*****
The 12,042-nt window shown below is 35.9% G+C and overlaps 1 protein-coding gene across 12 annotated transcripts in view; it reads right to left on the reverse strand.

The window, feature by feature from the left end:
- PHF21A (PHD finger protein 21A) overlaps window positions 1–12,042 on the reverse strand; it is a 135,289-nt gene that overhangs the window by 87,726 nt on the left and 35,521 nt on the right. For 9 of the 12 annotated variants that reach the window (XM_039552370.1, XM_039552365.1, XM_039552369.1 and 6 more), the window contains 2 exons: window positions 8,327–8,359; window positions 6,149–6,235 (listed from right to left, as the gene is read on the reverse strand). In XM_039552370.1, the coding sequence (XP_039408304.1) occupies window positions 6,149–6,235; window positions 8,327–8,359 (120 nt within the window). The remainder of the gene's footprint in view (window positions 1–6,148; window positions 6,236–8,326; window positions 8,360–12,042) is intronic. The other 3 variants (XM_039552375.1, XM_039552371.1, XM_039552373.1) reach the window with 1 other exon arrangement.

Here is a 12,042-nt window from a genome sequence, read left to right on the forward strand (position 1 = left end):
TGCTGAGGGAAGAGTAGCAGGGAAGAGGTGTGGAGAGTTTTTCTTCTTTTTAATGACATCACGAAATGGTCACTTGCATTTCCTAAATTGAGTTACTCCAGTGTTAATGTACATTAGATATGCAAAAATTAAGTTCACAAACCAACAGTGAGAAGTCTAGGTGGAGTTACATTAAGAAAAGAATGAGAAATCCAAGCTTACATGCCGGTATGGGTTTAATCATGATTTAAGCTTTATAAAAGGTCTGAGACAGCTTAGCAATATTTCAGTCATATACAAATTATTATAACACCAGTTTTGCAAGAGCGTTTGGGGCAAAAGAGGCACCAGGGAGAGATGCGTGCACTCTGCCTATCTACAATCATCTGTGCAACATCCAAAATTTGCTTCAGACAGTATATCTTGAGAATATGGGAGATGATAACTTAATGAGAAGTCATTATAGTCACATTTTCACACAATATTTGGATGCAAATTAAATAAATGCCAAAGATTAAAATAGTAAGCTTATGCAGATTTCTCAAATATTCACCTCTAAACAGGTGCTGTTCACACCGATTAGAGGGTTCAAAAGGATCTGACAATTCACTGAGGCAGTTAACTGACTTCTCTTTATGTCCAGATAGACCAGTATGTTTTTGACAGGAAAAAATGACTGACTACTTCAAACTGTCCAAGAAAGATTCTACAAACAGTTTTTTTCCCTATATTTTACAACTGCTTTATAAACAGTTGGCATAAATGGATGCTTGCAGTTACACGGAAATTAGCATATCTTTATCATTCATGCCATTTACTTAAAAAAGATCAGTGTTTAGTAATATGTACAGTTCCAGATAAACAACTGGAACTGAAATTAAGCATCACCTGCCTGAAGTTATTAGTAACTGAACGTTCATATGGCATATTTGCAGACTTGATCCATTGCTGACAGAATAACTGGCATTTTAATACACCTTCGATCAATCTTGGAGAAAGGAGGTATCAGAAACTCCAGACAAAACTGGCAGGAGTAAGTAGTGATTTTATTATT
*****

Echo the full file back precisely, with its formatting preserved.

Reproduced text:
The 12,042-nt window shown below is 35.9% G+C and overlaps 1 protein-coding gene across 12 annotated transcripts in view; it reads right to left on the reverse strand.

The window, feature by feature from the left end:
- PHF21A (PHD finger protein 21A) overlaps window positions 1–12,042 on the reverse strand; it is a 135,289-nt gene that overhangs the window by 87,726 nt on the left and 35,521 nt on the right. For 9 of the 12 annotated variants that reach the window (XM_039552370.1, XM_039552365.1, XM_039552369.1 and 6 more), the window contains 2 exons: window positions 8,327–8,359; window positions 6,149–6,235 (listed from right to left, as the gene is read on the reverse strand). In XM_039552370.1, the coding sequence (XP_039408304.1) occupies window positions 6,149–6,235; window positions 8,327–8,359 (120 nt within the window). The remainder of the gene's footprint in view (window positions 1–6,148; window positions 6,236–8,326; window positions 8,360–12,042) is intronic. The other 3 variants (XM_039552375.1, XM_039552371.1, XM_039552373.1) reach the window with 1 other exon arrangement.

Here is a 12,042-nt window from a genome sequence, read left to right on the forward strand (position 1 = left end):
TGCTGAGGGAAGAGTAGCAGGGAAGAGGTGTGGAGAGTTTTTCTTCTTTTTAATGACATCACGAAATGGTCACTTGCATTTCCTAAATTGAGTTACTCCAGTGTTAATGTACATTAGATATGCAAAAATTAAGTTCACAAACCAACAGTGAGAAGTCTAGGTGGAGTTACATTAAGAAAAGAATGAGAAATCCAAGCTTACATGCCGGTATGGGTTTAATCATGATTTAAGCTTTATAAAAGGTCTGAGACAGCTTAGCAATATTTCAGTCATATACAAATTATTATAACACCAGTTTTGCAAGAGCGTTTGGGGCAAAAGAGGCACCAGGGAGAGATGCGTGCACTCTGCCTATCTACAATCATCTGTGCAACATCCAAAATTTGCTTCAGACAGTATATCTTGAGAATATGGGAGATGATAACTTAATGAGAAGTCATTATAGTCACATTTTCACACAATATTTGGATGCAAATTAAATAAATGCCAAAGATTAAAATAGTAAGCTTATGCAGATTTCTCAAATATTCACCTCTAAACAGGTGCTGTTCACACCGATTAGAGGGTTCAAAAGGATCTGACAATTCACTGAGGCAGTTAACTGACTTCTCTTTATGTCCAGATAGACCAGTATGTTTTTGACAGGAAAAAATGACTGACTACTTCAAACTGTCCAAGAAAGATTCTACAAACAGTTTTTTTCCCTATATTTTACAACTGCTTTATAAACAGTTGGCATAAATGGATGCTTGCAGTTACACGGAAATTAGCATATCTTTATCATTCATGCCATTTACTTAAAAAAGATCAGTGTTTAGTAATATGTACAGTTCCAGATAAACAACTGGAACTGAAATTAAGCATCACCTGCCTGAAGTTATTAGTAACTGAACGTTCATATGGCATATTTGCAGACTTGATCCATTGCTGACAGAATAACTGGCATTTTAATACACCTTCGATCAATCTTGGAGAAAGGAGGTATCAGAAACTCCAGACAAAACTGGCAGGAGTAAGTAGTGATTTTATTATT